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Artist - Henry Moore
Born - 1898
Died - 1986
Origin - England
Year Built - 1979
About the Artist: Like his contemporary Barbara Hepworth, Henry Moore is considered one of the seminal figures in British modernism. Moore entered the Leeds School of Art in 1919 but transferred to the Royal College of Art on a scholarship in 1921. After graduating and then accepting a teaching position at the Royal College, he began to explore the possibilities of the reclining form after seeing a Mayan Chac Mool sculpture from Chichen Itza in a German publication in 1925. Inspired by the monumental forms, he began carving figures composed of solid, simple masses, culminating in his first Reclining Figure, 1929 (Leeds City Art Gallery). Moore incorporated the hole or void into his figures shortly thereafter under the influence of Hepworth. Moore gained international acclaim in 1948 when he won the International Prize for sculpture at the 24th Venice Biennale. Similar accolades followed with prizes at the Sao Paulo Biennial in 1953 and Tokyo Biennale in 1959. Queen Elizabeth II conferred the Order of Merit on the artist in 1963.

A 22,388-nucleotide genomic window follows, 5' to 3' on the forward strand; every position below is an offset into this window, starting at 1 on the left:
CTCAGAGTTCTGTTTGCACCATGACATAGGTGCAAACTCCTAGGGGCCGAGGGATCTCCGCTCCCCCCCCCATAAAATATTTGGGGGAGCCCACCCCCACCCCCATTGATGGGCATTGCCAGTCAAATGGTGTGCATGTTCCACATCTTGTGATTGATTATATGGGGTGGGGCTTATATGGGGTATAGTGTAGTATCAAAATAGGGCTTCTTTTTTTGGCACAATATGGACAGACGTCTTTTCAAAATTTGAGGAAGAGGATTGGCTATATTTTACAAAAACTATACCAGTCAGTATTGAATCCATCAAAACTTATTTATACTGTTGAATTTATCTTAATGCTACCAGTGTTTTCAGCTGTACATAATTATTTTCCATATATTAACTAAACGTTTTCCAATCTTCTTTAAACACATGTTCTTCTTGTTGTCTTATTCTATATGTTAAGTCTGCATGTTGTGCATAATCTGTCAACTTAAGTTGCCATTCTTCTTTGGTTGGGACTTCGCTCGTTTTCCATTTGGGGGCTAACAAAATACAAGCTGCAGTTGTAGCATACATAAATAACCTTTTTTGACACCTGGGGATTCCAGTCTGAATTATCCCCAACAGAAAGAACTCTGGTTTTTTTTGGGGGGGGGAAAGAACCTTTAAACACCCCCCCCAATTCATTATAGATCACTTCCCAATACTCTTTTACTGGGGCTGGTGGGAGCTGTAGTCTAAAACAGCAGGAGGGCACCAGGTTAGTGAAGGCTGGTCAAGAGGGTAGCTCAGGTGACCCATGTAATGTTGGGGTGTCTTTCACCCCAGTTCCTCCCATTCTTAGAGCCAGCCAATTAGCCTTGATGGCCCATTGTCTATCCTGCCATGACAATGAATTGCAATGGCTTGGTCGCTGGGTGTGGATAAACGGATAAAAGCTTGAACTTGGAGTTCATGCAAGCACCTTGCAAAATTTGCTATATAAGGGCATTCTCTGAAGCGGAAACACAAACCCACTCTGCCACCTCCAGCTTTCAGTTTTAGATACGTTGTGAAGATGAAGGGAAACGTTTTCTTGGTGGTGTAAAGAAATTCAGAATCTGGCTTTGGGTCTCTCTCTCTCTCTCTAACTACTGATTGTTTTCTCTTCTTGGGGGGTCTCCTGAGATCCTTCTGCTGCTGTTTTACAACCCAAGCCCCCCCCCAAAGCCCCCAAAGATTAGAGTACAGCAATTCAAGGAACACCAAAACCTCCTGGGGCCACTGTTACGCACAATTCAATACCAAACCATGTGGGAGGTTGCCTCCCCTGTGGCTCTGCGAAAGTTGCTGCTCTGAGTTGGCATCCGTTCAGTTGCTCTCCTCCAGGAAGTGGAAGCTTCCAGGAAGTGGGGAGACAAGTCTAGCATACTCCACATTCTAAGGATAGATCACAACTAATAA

Reclining Figure (Hand), 1979, depicts a reclining feminine form, wrapped in cloth or perhaps skin. Julian Stallabrass has read archetypal meaning, suggestive of Mother Earth imagery, into the sculpture: "It is implied that these forms are emergent, struggling to break free of what confines them. If woman is identified with landscapes, with nature, these awakening forms are not merely feminine but "primordial", the stirring of primitive magma beneath the crust of civilization." The simplified form and unusual structuring of anatomy impart naivete. While the head and upper torso face frontally, the lower torso and legs, which are depicted in a larger scale, point to the side, falling away from the upper torso perpendicularly. Moore creates the monumentality of the form in part through the small proportion of the head in relation to the body. While these proportions are inspired in part by Chac Mool figures, the disproportionate volumes may have some relation to the figures of Michelangelo. The Old Master's figures for the Sistine Chapel at the Vatican in Rome are often monumental in character with large muscular anatomy and relatively disproportionate heads. Michelangelo's figure Night, 1521-34, for the Tomb of Giuliano de Medici in Florence possesses a similar pose and proportions. Moore admired Michelangelo's figures and on many occasions sought to combine his interests in Pre-Columbian and Italian Renaissance art.